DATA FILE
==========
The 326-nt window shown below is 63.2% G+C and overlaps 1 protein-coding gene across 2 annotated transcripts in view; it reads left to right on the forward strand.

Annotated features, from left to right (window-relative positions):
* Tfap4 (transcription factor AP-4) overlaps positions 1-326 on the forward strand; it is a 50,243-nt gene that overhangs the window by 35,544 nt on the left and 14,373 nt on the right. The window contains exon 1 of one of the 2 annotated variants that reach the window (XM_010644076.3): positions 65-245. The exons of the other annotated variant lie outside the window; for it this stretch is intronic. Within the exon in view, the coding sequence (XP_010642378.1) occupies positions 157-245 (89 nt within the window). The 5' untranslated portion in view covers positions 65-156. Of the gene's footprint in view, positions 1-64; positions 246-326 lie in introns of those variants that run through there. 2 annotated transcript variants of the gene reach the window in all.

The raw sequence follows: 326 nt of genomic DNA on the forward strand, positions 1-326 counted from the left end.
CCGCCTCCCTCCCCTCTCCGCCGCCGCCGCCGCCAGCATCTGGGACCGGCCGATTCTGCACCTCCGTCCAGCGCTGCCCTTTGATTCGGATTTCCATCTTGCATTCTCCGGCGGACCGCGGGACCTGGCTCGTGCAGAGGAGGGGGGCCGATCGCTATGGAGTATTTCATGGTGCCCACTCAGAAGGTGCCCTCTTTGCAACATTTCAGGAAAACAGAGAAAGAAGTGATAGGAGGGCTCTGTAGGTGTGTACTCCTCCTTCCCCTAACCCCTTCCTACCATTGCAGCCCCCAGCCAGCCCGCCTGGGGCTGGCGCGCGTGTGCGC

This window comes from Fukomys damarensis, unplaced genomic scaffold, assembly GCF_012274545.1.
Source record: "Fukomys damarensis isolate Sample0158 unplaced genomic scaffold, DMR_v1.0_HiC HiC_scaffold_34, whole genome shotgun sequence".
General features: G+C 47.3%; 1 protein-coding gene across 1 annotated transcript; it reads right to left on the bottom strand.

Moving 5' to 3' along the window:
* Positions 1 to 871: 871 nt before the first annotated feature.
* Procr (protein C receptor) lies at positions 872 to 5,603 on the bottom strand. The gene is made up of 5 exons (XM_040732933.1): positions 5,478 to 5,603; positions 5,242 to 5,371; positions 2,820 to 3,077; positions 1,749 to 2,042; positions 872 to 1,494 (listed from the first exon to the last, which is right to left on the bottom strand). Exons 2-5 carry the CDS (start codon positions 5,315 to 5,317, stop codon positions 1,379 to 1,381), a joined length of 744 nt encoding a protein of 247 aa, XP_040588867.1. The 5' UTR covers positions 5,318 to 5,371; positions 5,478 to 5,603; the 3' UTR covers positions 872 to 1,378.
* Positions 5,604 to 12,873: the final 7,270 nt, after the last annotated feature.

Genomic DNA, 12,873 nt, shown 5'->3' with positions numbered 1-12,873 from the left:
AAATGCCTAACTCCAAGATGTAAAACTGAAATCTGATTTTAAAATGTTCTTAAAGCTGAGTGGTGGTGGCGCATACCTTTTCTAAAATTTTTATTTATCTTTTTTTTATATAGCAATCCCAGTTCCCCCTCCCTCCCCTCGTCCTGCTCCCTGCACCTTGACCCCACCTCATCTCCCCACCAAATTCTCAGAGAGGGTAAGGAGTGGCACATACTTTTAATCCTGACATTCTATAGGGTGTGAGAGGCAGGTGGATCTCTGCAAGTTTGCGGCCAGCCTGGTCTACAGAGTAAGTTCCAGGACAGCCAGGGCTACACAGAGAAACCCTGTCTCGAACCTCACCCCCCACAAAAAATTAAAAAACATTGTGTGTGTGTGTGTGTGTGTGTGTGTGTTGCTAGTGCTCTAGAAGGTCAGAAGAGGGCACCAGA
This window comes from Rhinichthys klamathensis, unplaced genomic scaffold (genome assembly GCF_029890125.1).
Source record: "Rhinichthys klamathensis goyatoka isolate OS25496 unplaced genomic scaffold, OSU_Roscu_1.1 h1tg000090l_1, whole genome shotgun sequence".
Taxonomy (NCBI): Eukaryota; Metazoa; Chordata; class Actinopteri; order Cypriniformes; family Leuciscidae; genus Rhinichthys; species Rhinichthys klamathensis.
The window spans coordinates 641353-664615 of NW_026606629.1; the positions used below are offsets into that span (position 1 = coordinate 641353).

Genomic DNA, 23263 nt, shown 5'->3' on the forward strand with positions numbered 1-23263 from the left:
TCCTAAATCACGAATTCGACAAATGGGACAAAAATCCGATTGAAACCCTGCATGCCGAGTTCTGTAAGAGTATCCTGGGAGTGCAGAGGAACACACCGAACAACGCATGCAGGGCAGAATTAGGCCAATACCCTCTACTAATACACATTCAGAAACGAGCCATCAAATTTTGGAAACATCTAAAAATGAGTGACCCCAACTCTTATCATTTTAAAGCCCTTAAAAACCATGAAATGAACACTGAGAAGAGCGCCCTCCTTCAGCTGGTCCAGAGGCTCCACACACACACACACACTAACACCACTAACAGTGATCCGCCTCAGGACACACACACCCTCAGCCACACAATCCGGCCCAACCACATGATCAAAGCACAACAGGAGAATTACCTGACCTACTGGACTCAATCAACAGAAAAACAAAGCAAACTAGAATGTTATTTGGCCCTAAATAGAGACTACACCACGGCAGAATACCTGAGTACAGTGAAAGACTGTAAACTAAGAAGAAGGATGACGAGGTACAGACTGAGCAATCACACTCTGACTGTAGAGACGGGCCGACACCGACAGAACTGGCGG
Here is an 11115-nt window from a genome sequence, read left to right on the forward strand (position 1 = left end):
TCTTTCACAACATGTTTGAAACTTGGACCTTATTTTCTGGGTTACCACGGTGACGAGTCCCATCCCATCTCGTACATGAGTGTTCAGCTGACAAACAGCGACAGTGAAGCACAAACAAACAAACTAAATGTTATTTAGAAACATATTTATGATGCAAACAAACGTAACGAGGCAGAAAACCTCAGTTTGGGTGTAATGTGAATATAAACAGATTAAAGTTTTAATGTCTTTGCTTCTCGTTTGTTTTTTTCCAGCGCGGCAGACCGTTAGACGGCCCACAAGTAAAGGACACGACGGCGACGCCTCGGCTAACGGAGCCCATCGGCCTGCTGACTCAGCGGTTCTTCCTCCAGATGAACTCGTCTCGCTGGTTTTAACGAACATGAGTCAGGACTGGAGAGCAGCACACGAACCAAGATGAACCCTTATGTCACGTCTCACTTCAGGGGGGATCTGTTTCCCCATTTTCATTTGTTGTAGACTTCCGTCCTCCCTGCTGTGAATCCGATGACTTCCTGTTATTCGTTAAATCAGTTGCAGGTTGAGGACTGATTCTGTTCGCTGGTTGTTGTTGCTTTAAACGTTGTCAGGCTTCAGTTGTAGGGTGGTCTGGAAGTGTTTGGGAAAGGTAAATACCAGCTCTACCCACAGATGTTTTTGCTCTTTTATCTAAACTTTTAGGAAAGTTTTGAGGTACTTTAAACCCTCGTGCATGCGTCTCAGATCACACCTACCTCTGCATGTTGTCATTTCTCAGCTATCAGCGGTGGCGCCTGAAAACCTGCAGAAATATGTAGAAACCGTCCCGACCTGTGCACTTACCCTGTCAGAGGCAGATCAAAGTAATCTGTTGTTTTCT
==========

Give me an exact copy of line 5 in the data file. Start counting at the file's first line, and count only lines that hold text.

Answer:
CCGCCTCCCTCCCCTCTCCGCCGCCGCCGCCGCCAGCATCTGGGACCGGCCGATTCTGCACCTCCGTCCAGCGCTGCCCTTTGATTCGGATTTCCATCTTGCATTCTCCGGCGGACCGCGGGACCTGGCTCGTGCAGAGGAGGGGGGCCGATCGCTATGGAGTATTTCATGGTGCCCACTCAGAAGGTGCCCTCTTTGCAACATTTCAGGAAAACAGAGAAAGAAGTGATAGGAGGGCTCTGTAGGTGTGTACTCCTCCTTCCCCTAACCCCTTCCTACCATTGCAGCCCCCAGCCAGCCCGCCTGGGGCTGGCGCGCGTGTGCGC